The BBC World Service is to cut 382 jobs as part of plans announced last week to accelerate its digital offering and to reduce costs.

The BBC cited changing audience needs around the world - with more people accessing news digitally - alongside a challenging financial climate as the reason for the cuts.

5. BBC World Service to cut nearly 400 jobs

BBC World Service to cut 382 jobs

High inflation, soaring costs, and a cash-flat BBC licence fee settlement have led to tough choices across the corporation.

The BBC’s international services need to make a saving of £28.5m, as part of its wider plan to make £500m of annual savings and reinvestment and to make the BBC digital-led.

The proposals will see seven more language services moving to digital only, meaning that nearly half of all 41 language services will be digital only.

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The BBC said the World Service will continue to operate in all the languages and countries where it is currently present, including the new languages added during its expansion in 2016. No language services will close.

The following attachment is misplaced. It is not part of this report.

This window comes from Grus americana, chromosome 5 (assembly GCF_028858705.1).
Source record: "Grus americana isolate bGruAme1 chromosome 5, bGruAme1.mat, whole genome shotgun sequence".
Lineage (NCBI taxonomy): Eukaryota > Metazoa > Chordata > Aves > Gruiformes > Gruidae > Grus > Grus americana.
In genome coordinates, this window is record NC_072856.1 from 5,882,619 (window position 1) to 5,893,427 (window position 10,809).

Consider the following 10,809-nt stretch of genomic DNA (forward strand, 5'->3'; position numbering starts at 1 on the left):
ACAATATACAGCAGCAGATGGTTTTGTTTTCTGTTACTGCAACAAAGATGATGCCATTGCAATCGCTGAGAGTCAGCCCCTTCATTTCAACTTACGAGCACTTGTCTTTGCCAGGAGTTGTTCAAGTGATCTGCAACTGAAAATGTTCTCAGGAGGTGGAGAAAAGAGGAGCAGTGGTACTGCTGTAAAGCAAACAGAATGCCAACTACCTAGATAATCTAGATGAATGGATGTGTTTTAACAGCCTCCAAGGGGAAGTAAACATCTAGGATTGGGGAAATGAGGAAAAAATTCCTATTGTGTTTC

Some TV and radio programmes will stop under the new plans. BBC Arabic radio and BBC Persian radio will also cease.

World Service English will continue to operate as 24 hour broadcast radio, available around the world. Some new scheduling, programmes and podcasts will be set out in due course.

The World Service currently reaches 148m people in an average week.

The language services which are already digital only are: Azerbaijani, Brasil, Marathi, Mundo, Punjabi, Russian, Serbian, Sinhala, Thai, Turkish, and Vietnamese.

Radio services the BBC is proposing to stop are: Arabic, Persian, Kyrgyz, Uzbek, Hindi, Bengali, Chinese, Indonesian, Tamil, and Urdu.

Language services the BBC is proposing to move to digital only are: Chinese, Gujarati, Igbo, Indonesian, Pidgin, Urdu, and Yoruba.

Director of BBC World Service Liliane Landor said: “There is a compelling case for expanding our digital services across the World Service in order to better serve and connect with our audiences. The way audiences are accessing news and content is changing and the challenge of reaching and engaging people around the world with quality, trusted journalism is growing.”

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